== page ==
to be placed in that category. It celebrates a particular
area, uses a very large cast, and can be performed outdoors.
I t makes use of folk music, dancing, and pantomime and,
like most pageants, has many scenes (with no particular
unity), a prologue, and an epilogue. This play's greatest
virtue is that it does give a good impression, even if some-
what romanticized, of frontier life in southern Indiana. It
contains a husking bee, a barn dance, and a gypsy fortune
teller who, of course, foretells Abe's greatness. Its several
attempts at folk humor are not particularly successful, how-
ever. The best scene in Marked C omen is set in the slave
market in New Orleans and demonstrates young Abe's hor-
ror at his first sight of slavery.
   A better example of the pageant form is Out of the Wil-
demess, which in its speed of action, its sweep and color, and
its excellent use of folk materials provides all that can be
expected of a play of its type. Designed to be performed out-
doors at New Salem, it derives full benefit from the associa-
tions of its setting. The inevitable Ann Rutledge story is
handled with dignity, avoiding the excesses of many other
  24. The title page reads "A Folk Festival: Out of the Wilderness - The
New Salem Years of Abraham Lincoln; Compiled by Workers of the Writers'
Program of the Work Projects Administration in the State of Illinois ...
Presented at New Salem State Park, September 26, 27, 28, 1940" [mimeo-
graphed, Chicago, 1941 ].
  25. Francesca Falk Miller, Marked Corners: A Three Act Play about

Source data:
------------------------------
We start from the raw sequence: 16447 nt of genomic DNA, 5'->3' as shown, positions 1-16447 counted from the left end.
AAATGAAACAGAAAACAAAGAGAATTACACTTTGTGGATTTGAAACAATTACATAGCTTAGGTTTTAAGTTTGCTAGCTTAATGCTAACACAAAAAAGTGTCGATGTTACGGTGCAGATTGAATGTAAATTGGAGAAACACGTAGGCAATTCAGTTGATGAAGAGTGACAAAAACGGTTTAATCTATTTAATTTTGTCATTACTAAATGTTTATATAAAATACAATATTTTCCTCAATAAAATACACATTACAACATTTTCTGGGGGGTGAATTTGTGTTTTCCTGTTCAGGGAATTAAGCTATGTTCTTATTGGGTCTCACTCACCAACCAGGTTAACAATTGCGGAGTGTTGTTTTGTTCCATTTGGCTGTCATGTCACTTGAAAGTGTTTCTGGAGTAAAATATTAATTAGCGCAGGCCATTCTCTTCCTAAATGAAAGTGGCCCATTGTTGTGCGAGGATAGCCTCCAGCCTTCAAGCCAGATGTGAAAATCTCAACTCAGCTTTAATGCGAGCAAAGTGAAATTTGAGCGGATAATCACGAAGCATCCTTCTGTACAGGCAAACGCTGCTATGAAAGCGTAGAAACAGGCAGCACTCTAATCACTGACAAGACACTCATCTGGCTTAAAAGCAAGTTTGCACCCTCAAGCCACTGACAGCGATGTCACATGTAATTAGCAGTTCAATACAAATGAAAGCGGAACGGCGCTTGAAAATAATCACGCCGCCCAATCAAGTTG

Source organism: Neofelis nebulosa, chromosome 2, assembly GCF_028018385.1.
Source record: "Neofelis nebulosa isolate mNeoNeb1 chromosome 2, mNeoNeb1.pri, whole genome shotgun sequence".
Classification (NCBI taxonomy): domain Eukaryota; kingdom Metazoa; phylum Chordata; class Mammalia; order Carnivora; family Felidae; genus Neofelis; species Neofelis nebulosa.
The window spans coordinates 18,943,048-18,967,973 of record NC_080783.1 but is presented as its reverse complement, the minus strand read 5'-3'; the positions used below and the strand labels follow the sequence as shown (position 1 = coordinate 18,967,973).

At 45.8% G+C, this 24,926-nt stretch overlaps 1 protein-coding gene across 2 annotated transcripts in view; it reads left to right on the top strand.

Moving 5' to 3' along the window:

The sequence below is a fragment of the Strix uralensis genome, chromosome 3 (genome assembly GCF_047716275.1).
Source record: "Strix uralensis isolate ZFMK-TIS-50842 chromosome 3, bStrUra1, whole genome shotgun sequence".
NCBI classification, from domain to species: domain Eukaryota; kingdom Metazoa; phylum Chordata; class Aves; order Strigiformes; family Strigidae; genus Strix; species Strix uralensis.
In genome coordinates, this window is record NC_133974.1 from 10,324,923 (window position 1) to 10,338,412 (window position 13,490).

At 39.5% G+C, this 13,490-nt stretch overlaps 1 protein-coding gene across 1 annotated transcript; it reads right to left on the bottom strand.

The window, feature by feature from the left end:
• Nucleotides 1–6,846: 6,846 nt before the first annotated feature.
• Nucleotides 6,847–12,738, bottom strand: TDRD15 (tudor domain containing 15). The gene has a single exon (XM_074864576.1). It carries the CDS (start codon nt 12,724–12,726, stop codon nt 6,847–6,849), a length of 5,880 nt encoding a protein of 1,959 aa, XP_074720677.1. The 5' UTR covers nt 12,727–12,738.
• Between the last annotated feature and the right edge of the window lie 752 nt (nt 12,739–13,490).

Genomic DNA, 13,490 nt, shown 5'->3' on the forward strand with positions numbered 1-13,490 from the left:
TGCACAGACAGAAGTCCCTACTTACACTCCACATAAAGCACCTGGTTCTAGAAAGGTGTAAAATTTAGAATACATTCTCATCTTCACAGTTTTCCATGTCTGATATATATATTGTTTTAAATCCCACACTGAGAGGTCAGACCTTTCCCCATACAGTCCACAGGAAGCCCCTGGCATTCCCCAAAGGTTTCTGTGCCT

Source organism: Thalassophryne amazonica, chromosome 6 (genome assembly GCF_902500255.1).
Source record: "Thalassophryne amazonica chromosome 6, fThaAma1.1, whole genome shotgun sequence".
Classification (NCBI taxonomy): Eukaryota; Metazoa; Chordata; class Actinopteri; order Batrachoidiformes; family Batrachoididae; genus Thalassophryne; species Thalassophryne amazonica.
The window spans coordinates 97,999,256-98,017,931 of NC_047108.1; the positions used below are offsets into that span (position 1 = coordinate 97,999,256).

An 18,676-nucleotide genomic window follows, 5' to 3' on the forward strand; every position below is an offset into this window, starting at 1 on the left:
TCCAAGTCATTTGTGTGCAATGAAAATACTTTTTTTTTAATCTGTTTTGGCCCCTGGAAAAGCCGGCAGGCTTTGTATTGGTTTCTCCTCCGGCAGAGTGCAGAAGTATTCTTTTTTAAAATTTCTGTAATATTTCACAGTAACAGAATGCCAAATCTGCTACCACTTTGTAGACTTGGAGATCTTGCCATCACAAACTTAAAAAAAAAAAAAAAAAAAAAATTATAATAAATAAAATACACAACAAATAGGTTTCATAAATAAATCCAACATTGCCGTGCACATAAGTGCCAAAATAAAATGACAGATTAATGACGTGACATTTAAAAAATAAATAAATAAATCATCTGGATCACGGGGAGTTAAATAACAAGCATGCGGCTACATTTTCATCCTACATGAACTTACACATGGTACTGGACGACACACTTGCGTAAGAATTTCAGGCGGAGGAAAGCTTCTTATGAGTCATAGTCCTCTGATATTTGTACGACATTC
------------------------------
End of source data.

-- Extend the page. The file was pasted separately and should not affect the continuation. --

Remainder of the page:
Abraham Lincoln in Indiana, 1816-1830 (Chicago, 1954 ); on the contest,
see the introduction by Ralph G. Newman, ix-x.
                                                 BLAIR WHITNEY

Lincoln dramas, and the rough frontier humor seems authen-
    Two recent plays demonstrate Lincoln's continuing popu-
 larityas a dramatic subject. Mark Van Doren's Th e Last
 Days of Lincoln) published in 1959 but never professionally
 performed, deserves attention as a serious dramatic work by
 a skillful author. The play began in Van Doren's mind as a
 long poem, but later evolved into a play written mostly in
 blank verse, although Lincoln always speaks in prose. Ex-
 cept for keeping Josh Speed in Washington to act as a con-
 fidant to Lincoln, Van Doren does not deviate from fact.
 According to the author himself, "The entire reference of
 the play was to the time after the war, the time Lincoln did
 not live to see. The irony and the pity were in that."26 In
 spite of the sincerity and knowledge of its author, however,
 The Last Days of Lincoln must be accounted as unsuccessful
 and has never been performed. Some of Van Doren's verse
 ~ excellent and provides a flexible instrument for expression,
 but much of the time it seems artificial and pretentious. His
 main failure in the play is the absence of any really vital
character besides Lincoln, and even his Lincoln is colorless
compared to the Lincolns of Sherwood and Dixon. The
best scene in the play is the meeting of Lincoln and Grant
at City Point, Virginia, where Lincoln had gone to discuss
the terms of peace that would be offered the South. 2 Here
Van Doren is in full control of his material, and the scene